Extra-judicial killings or murders are defined as the wrongful and intentional killings of people by government agents or anyone working on its behalf, without due process of law.
These murders take place outside of the legal system and without the necessary monitoring or authorization from the law. Extrajudicial executions or killings are seen as a human rights violation and frequently include the misuse of authority, corruption, and a lack of accountability.
The following are some traits that extrajudicial killings frequently share:
Lack of Due Process:
Extrajudicial killings avoid following the rules of the law and deprive the victims of their right to a fair trial.
Lack of Legal Authority:
Those who commit extrajudicial murders frequently operate illegally or without the necessary permission.
Unjustified Use of Force:
These deaths entail the use of excessive or pointless force that is out of proportion to the threat the victim poses.
Lack of Accountability:
Those responsible for extrajudicial executions frequently escape prosecution or receive little punishment for their crimes, which contributes to an atmosphere of impunity.
Targeting Certain Groups:
Extrajudicial executions may disproportionately target activists, journalists, or those who are critical of the government. They may also target marginalized communities.
It’s crucial to remember that extrajudicial executions are prohibited by international law and strongly condemned by it. They violate the right of justice, human rights, and the right to life. Extrajudicial killings have presented considerable difficulties for Pakistan in the past. Even though the nation has made efforts to solve this problem, reports of extrajudicial murders persist.
Following are the key points regarding extrajudicial killings in Pakistan:
One type of extrajudicial killing that is common in Pakistan is referred to as “encounter killings.” In these events, police enforcement organizations assert that they engaged in armed conflict with suspects and killed them.
There have been claims, meanwhile, that some confrontations are manufactured and that suspects are wrongfully killed without following the law. For example, Young Pashtun shopkeeper Naqeebullah Mehsud was killed in Karachi in what was allegedly a police encounter in January 2018.
Nationwide demonstrations were held in response to the tragedy, with demands for justice and a stop to extrajudicial murders. Naqeebullah Mehsud was eventually found to be innocent and had been killed illegally, according to an investigation. Later, many police officers were detained and accused of involvement in the illegal death.
Baluchistan and Khyber Pakhtunkhua:
Areas with a greater frequency of extrajudicial murders include Baluchistan and Khyber Pakhtunkhua. Concerns regarding violations of human rights have arisen as a result of the targeting of activists, journalists, and people who belong to racial and religious minorities.
Extrajudicial murders, notably those of activists and political dissidents, have been documented in the province of Baluchistan. People have been disappeared or killed in a number of incidents under questionable circumstances.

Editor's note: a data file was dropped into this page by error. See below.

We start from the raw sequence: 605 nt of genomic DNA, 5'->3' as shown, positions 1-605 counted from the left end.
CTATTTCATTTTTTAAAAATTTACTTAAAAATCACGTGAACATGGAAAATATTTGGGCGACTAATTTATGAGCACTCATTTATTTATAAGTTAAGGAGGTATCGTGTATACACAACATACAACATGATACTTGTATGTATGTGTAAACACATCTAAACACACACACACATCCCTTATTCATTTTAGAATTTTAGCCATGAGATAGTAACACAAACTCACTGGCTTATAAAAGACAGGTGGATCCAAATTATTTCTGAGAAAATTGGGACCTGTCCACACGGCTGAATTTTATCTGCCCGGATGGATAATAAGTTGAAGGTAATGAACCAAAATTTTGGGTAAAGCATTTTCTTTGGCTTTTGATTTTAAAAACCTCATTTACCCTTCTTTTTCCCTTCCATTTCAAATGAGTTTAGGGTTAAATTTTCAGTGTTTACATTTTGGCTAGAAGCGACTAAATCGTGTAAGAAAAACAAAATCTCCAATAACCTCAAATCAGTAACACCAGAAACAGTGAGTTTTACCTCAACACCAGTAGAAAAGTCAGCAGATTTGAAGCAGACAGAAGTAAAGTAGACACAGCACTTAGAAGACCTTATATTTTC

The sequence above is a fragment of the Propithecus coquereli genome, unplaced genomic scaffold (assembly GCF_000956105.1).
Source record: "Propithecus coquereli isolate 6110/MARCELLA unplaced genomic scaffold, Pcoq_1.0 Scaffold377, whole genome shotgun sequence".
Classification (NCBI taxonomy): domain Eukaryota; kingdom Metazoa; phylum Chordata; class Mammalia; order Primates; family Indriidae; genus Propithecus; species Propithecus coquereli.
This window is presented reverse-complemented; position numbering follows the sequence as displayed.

To combat extremist organizations within its borders, Pakistan has been carrying out counterterrorism operations. There have been reports of extrajudicial murders occurring during these operations, despite the fact that they are crucial for maintaining security. Such measures, according to critics, can erode confidence and increase tensions within communities.
Lack of Accountability:
Addressing extrajudicial murders in Pakistan has been difficult in part due to a lack of accountability. Due to a number of issues, including inadequate investigations, corruption, and the sway of influential people or organizations, perpetrators frequently escape punishment.
For example, Senior police officer Rao Anwar participated in multiple confrontations that allegedly led to extrajudicial deaths in Karachi. The murder of Naqeebullah Mehsud (described above) was one notable instance.
As a result of his role in extrajudicial executions, Rao Anwar was detained and put on trial. He was exonerated in the Naqeebullah Mehsud case in late 2020, but the decision caused controversy and prompted questions about accountability.
Human Rights Concerns:
International human rights organizations have condemned extrajudicial murders in Pakistan. The right to life and the right to a fair trial are two important human rights that are allegedly violated by these executions.
Extrajudicial executions are a problem that the Pakistani government has acknowledged and promised to remedy. Reforming the law, creating oversight organizations, and bolstering human rights organizations are some of the initiatives.
However, ongoing efforts are necessary to guarantee that extrajudicial executions are adequately investigated, that those responsible are held accountable, and that all citizens of the nation have their human rights respected.
Maintaining the rule of law, maintaining fair and independent investigations, and holding offenders responsible are necessary to address extrajudicial executions. Additionally, it calls for bolstering human rights organizations, fostering a respect for human rights culture, and offering victims and their families’ effective remedies and assistance.